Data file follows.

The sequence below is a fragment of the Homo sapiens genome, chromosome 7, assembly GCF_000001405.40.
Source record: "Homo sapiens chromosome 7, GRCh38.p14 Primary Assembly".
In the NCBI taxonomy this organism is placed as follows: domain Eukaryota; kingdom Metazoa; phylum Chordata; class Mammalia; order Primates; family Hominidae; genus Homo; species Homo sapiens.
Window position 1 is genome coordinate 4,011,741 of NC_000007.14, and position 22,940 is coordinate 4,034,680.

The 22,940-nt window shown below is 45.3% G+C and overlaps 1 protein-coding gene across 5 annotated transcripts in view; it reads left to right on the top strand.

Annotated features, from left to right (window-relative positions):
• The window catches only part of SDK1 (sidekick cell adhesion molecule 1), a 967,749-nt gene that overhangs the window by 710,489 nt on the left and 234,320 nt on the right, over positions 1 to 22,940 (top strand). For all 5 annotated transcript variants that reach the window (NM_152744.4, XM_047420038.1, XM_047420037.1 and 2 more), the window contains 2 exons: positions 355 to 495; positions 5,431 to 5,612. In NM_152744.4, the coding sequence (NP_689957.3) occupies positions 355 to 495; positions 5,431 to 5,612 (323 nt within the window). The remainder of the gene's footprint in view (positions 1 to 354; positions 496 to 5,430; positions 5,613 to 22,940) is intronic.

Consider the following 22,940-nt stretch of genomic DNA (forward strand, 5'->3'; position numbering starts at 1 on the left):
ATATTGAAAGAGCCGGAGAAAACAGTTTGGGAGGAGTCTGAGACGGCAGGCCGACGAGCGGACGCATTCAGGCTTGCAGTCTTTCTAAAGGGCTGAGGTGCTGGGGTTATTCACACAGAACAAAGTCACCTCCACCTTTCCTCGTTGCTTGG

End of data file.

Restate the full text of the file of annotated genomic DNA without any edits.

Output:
The sequence below is a fragment of the Homo sapiens genome, chromosome 7, assembly GCF_000001405.40.
Source record: "Homo sapiens chromosome 7, GRCh38.p14 Primary Assembly".
In the NCBI taxonomy this organism is placed as follows: domain Eukaryota; kingdom Metazoa; phylum Chordata; class Mammalia; order Primates; family Hominidae; genus Homo; species Homo sapiens.
Window position 1 is genome coordinate 4,011,741 of NC_000007.14, and position 22,940 is coordinate 4,034,680.

The 22,940-nt window shown below is 45.3% G+C and overlaps 1 protein-coding gene across 5 annotated transcripts in view; it reads left to right on the top strand.

Annotated features, from left to right (window-relative positions):
• The window catches only part of SDK1 (sidekick cell adhesion molecule 1), a 967,749-nt gene that overhangs the window by 710,489 nt on the left and 234,320 nt on the right, over positions 1 to 22,940 (top strand). For all 5 annotated transcript variants that reach the window (NM_152744.4, XM_047420038.1, XM_047420037.1 and 2 more), the window contains 2 exons: positions 355 to 495; positions 5,431 to 5,612. In NM_152744.4, the coding sequence (NP_689957.3) occupies positions 355 to 495; positions 5,431 to 5,612 (323 nt within the window). The remainder of the gene's footprint in view (positions 1 to 354; positions 496 to 5,430; positions 5,613 to 22,940) is intronic.

Consider the following 22,940-nt stretch of genomic DNA (forward strand, 5'->3'; position numbering starts at 1 on the left):
ATATTGAAAGAGCCGGAGAAAACAGTTTGGGAGGAGTCTGAGACGGCAGGCCGACGAGCGGACGCATTCAGGCTTGCAGTCTTTCTAAAGGGCTGAGGTGCTGGGGTTATTCACACAGAACAAAGTCACCTCCACCTTTCCTCGTTGCTTGG